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Ants: Secret Power of the Nature

   2011    Nature
In this documentary we will be transported into the world of ants. What animal has achieved immortality? What animal is the most warlike? What animal has the greatest supercity on the planet? Not man but ants. They are the real success story. It is only their tiny size and our vanity that allows us to hold onto the myth of our supremacy. Ants rule the planet. They are found in more habitats from far northern Finland to the sweltering tropics. The largest colony known of these insects is in Japan, where 306 million ants, with 1 million queens, in 45,000 colonies spread over 270 hectares. The fiercest warriors on earth are the slave maker ants. Other ants have barracks and sentry posts to protect themselves against surprise attack.

Big Bugs

   2012    Nature    3D
The world of bugs normally passes beneath our notice, yet shrink yourself to their size, see them in 3D and you’ll enter a world you’d never believe existed. Big Bugs in 3D uses specially developed 3D technology to take the viewer on a global journey, from Mexico and the rainforests of Asia to our own backyards. There are perhaps four and a half million different kinds of bugs sharing the planet with us. They exist in a bewildering variety of forms, some more like creatures from an alien world. Big Bugs asks how and why these creatures have become so successful.

Bugs a Rainforest Adventure

   2007    Nature    3D
Explore the extraordinary hidden world of insects, where a leaf weighs more than a car, rain drops feel like exploding hand grenades and a blade of grass soars like a skyscraper. Shot on location in the Borneo rainforest, Bugs! brings the beautiful and dangerous universe of its tiny stars up close and personal with cutting-edge technology that magnifies them up to 250,000 times their normal size. Don't miss this unforgettable, stunning film that reveals the dramatic, savage and awe-inspiring lives of these fascinating creatures. Bugs! A Rainforest Adventure is an extraordinay Imax 3-D film featuring macro photography of exceedingly high quality. Narrated by Judi Dench

Dragons of the Dry

   2008    Nature
About 340 million years ago a brand new family of animals was evolving in the primeval swamps. They were to go one step further than the amphibians who had emerged onto dry and before them. For they would eventually completely cut their ties with water. They were the ancestors of todays lizards. They evolved scaly impermeable skins and moved up into the forests. They diversified into a multitude of different shapes and sizes. They developed signalling systems to communicate with one another. And they squabbled as animals do. For food they hunted insects that were already well established on the land in great numbers. And here without returning to water they produced their families. They powered their bodies not only with food but with the heat that they drew directly from the sun.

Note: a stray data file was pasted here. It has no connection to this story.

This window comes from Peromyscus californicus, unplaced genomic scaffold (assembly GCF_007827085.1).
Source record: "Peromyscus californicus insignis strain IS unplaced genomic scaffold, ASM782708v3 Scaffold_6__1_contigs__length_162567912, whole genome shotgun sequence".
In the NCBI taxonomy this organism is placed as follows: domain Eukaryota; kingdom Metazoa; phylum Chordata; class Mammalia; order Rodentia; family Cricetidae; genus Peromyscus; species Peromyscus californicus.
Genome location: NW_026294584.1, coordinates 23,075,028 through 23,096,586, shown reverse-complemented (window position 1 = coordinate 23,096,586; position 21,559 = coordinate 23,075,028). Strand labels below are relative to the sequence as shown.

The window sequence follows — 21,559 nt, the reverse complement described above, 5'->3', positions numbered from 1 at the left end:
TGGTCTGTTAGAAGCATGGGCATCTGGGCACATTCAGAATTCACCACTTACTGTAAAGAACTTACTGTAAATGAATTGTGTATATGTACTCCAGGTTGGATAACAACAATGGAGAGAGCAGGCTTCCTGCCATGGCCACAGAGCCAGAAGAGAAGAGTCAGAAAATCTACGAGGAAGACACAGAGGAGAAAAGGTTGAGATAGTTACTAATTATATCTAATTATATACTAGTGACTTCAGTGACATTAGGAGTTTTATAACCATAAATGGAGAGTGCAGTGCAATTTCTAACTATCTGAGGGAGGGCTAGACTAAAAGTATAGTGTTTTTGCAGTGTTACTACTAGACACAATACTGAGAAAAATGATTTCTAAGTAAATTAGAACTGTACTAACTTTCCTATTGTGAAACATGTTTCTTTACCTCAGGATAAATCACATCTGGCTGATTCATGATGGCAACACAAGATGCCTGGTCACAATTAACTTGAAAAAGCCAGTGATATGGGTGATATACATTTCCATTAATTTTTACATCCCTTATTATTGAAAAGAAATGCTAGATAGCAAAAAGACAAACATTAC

As they diversified so they spread into the harshest of the lands habitats. The baking waterless deserts which eventually they would come to dominate. Discover jacky lizards that wave, wrestling beaded lizards and the the world's smallest chameleon, which is no bigger than his thumbnail, and the biggest lizard in Australia.
Series: Life In Cold Blood

Flowering

   1995    Nature
The third episode is devoted to the ways in which plants reproduce. Pollen and a stigma are the two components needed for fertilisation. Most plants carry both these within their flowers and rely on animals to transport the pollen from one to the stigma of another. To do this, they attract their couriers with colour, scent and nectar. It isn't just birds that help pollination: some mammals and reptiles also do so. However, it is mostly insects that are recruited to carry out the task. To ensure that pollen is not wasted by being delivered to the wrong flower, some species of plant have developed exclusive relationships with their visitors, and the gentian and its attendant carpenter bees is one example. Since pollen can be expensive to produce in terms of calories, some plants, such as orchids, ration it by means of pollinia and a strategically placed landing platform. Other orchids offer no reward for pollination, but instead mislead their guests by mimicking their markings and aroma, thus enticing males to 'mate' with them (Pseudocopulation). The most extreme fertilisation method is one of imprisonment, and one plant that uses it is the dead horse arum. It is often found near gull colonies, and mimics the appearance and smell of rotting flesh. Blow-flies are attracted to it, and are forced to stay the night before being allowed to depart in the morning, laden with pollen. Finally, Attenborough introduces the world's largest inflorescence: that of the titan arum.
Series: The Private Life of Plants
Neanderthal
Neanderthal

      History
How Art Made the World
How Art Made the World

   2006    Art
Zeitgeist
Zeitgeist

   2007    Culture
Capitalism A Love Story
Capitalism A Love Story

   2009    Culture
Cosmos
Cosmos

   1980    Science
The Life of Mammals
The Life of Mammals

   2002    Nature
How Earth Made Us
How Earth Made Us

   2010    Science
Oceans
Oceans

   2009    Nature